Gimmal Blog

Read the latest thought leadership and industry news from the experts at Gimmal!

All Posts

China Says Data Privacy Hacking Not Sanctioned by Government

Earlier this month, China admitted for the first time publicly that the data privacy breach of the U.S. Office of Personnel Management's computer systems was the work of Chinese hackers. However, China insisted that these attacks were the work of criminals, not a state-sponsored attack. There has been no information released about any identifying details of these criminals.

That last point is something that some in the U.S. have debated. The sophistication and length of the attack give some doubt to the rouge criminal theory. Also, the financial information has not been used for fraud, which is atypical of a criminal data breach.

The data privacy breach itself was massive and extremely sophisticated. In fact, the breach went on for over a year before it was even discovered. It involved the security-clearance forms of millions of federal employees, veterans, contractors and others. These forms include information about health, finances and other Personally Identifiable Information (PII) for 19.7 million people who underwent government background checks in the last 15 years, as well as 1.8 million other people such as spouses and friends.

The data privacy breach was so large, in fact, that the Office of Personnel Management is still trying to notify all of the victims.

Overall, this is one of the larger breaches in U.S. history and exposed millions of U.S. citizens PII to China. What is being done with this information is yet to be seen.

From a records management point of view, although it may be impossible to prevent a breach from ever happening, it is critical to have a solid information governance strategy to limit exposure and separate sensitive records from everyday documents. Involving every department ensures that any information that could be deemed sensitive is considered in the overall plan. Managing every record properly and proactively will improve efficiency, control costs and reduce risk.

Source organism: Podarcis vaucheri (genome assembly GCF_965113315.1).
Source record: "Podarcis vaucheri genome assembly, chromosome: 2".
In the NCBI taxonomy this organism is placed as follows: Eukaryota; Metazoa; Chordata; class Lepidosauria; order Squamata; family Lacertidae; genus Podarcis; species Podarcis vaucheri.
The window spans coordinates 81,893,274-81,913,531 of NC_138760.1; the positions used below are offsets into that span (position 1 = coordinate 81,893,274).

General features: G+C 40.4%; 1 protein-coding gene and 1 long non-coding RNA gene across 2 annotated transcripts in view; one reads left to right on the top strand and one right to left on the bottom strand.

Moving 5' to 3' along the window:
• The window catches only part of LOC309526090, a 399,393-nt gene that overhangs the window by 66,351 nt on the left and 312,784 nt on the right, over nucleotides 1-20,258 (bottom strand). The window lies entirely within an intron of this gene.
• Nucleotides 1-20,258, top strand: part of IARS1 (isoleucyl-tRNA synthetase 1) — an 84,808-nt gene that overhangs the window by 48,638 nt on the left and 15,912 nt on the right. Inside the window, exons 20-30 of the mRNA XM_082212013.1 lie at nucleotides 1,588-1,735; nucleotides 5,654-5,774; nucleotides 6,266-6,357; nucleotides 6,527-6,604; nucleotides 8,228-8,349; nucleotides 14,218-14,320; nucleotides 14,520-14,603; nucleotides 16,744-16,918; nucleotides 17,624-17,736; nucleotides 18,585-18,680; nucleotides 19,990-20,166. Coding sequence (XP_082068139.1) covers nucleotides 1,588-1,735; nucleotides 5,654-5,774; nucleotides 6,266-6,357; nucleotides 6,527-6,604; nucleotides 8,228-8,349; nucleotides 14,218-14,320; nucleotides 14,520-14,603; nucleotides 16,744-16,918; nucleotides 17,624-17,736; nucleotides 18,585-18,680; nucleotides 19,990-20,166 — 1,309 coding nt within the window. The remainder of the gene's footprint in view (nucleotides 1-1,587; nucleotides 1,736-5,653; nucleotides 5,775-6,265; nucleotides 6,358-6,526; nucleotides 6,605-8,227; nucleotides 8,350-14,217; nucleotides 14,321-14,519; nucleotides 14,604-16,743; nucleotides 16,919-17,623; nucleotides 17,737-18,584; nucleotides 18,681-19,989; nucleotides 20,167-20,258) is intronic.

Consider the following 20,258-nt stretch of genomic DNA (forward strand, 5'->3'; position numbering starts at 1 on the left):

By Andrew Borgschulte

Related Posts

Why Should Records Management be Important to You

Why should an organization care about records management? When users throughout all departments are creating new records without a thought to how they are cataloged or tagged, the sprawl of records can become a real threat. Unstructured data can lead to compliance issues for highly regulated industries. When proper records management isn’t a top priority, content that should have been disposed of for security purposes is left vulnerable for anyone to find and distribute.  

Creating Compliance in Chaos: A Consultant's Story

Records and Information Management (RIM) is constantly changing and evolving as record managers begin to realize the benefits of automation in their daily operations. In my 6 years of consulting, I have seen everything from heavily manual business processes to automated document management solutions.  Even as time goes by, information professionals continue to face the long-standing hardship of trying to get end users to comply with either internal or external regulations when it comes to records management.  Lately, there has been an apparent shift from ridged business centric solutions to end user centric solutions. 

Gimmal at ARMA International InfoCon 2019

Once a year, members in the records management community come together for ARMA’s annual conference to discuss the latest advancements and best practices for modern information managers.  ARMA, the global authority of information management and governance, hosted this year’s conference, ARMA InfoCon, in Nashville, TN. While attendees were not in the typical “record” industry that Nashville is known for, the location called for a great mix of music and information management knowledge.